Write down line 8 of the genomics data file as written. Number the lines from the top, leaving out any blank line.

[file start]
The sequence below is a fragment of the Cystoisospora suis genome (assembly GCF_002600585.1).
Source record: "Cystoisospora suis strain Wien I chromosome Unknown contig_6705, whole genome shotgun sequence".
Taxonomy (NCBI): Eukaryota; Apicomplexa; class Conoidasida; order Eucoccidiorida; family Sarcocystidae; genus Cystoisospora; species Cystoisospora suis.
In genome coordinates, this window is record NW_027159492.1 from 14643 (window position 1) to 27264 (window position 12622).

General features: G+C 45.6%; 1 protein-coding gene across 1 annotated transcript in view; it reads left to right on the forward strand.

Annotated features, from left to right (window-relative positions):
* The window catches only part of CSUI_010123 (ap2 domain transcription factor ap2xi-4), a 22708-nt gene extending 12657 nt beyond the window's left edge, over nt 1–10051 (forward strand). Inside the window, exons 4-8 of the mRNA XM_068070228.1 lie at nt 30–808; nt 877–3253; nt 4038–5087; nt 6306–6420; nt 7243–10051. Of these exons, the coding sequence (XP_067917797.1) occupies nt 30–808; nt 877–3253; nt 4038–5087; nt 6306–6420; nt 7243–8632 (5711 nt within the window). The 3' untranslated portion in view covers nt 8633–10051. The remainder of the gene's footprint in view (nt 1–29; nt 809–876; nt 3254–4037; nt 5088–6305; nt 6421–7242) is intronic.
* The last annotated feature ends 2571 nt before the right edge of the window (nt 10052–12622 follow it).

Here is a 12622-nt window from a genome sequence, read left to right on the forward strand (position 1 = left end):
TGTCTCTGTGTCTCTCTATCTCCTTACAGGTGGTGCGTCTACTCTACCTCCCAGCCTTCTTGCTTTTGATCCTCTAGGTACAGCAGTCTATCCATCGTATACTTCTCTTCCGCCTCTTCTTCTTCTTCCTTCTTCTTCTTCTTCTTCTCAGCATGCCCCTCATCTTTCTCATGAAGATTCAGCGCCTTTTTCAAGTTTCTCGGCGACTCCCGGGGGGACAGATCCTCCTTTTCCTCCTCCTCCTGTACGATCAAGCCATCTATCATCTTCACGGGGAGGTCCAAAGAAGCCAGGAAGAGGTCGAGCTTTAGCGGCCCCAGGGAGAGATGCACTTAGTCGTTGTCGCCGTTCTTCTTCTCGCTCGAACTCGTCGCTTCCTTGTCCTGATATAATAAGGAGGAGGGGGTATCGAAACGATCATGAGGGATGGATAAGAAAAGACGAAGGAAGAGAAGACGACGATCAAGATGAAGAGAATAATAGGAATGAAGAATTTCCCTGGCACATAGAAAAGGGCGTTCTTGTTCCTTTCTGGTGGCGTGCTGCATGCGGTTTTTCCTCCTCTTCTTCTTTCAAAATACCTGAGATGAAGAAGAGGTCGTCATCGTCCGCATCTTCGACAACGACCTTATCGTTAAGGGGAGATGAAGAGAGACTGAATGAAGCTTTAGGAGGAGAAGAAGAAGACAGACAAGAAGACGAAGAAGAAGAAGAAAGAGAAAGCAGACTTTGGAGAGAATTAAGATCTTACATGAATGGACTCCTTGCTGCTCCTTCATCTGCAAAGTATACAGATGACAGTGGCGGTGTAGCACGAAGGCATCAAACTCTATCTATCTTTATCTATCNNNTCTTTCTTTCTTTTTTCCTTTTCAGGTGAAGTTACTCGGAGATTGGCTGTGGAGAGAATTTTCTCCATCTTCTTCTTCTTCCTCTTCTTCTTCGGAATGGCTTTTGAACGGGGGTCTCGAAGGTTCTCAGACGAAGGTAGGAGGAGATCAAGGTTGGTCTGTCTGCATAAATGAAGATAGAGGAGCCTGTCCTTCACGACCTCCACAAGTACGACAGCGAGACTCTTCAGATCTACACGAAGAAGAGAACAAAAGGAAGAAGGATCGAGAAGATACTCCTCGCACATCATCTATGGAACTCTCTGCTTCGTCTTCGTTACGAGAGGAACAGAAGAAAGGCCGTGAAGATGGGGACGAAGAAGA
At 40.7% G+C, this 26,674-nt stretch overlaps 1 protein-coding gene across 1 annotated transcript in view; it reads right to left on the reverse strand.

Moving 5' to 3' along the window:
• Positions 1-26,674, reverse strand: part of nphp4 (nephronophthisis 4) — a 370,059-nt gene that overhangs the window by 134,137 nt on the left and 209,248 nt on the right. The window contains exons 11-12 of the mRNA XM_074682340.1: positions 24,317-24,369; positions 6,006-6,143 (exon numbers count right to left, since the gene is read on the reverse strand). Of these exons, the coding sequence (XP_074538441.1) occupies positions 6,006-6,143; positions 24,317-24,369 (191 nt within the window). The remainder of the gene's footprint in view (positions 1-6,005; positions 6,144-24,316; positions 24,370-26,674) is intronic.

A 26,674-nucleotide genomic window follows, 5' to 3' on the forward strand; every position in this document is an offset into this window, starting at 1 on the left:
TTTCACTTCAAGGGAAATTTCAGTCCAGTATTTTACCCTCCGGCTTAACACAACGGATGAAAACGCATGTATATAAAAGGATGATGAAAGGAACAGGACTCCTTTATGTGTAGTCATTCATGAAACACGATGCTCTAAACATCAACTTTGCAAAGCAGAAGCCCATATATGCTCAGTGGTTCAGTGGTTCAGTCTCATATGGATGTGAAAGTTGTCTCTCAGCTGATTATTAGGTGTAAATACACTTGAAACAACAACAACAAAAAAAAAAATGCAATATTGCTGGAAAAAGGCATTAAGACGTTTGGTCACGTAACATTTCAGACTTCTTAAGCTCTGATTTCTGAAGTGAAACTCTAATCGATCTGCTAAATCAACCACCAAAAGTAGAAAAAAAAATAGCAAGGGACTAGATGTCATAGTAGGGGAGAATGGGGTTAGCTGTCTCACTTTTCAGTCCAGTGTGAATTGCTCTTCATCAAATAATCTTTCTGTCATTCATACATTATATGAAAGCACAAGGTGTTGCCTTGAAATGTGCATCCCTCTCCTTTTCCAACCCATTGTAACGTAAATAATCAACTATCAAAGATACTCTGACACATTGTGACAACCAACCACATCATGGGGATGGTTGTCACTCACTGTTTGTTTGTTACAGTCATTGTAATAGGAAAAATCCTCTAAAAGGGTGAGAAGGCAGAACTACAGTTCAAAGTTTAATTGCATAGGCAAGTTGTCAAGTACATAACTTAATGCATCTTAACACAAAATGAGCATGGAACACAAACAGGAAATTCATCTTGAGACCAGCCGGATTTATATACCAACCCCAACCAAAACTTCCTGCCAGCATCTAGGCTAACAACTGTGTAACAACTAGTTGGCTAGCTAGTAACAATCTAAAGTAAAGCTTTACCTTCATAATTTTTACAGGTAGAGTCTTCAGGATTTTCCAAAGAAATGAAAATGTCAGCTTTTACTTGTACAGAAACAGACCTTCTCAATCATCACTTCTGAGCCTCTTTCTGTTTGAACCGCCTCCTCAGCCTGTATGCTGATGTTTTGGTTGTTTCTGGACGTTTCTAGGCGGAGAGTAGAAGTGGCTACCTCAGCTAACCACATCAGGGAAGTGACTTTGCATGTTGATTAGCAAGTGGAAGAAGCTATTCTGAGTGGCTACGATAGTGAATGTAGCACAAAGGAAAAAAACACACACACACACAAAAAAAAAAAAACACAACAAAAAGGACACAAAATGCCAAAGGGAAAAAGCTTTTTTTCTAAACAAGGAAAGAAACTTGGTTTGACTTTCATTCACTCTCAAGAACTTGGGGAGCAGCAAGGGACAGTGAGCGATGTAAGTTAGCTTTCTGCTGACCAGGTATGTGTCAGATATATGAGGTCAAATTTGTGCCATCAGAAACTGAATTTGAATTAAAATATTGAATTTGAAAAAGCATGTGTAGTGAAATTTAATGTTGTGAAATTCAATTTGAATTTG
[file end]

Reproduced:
* The last annotated feature ends 2571 nt before the right edge of the window (nt 10052–12622 follow it).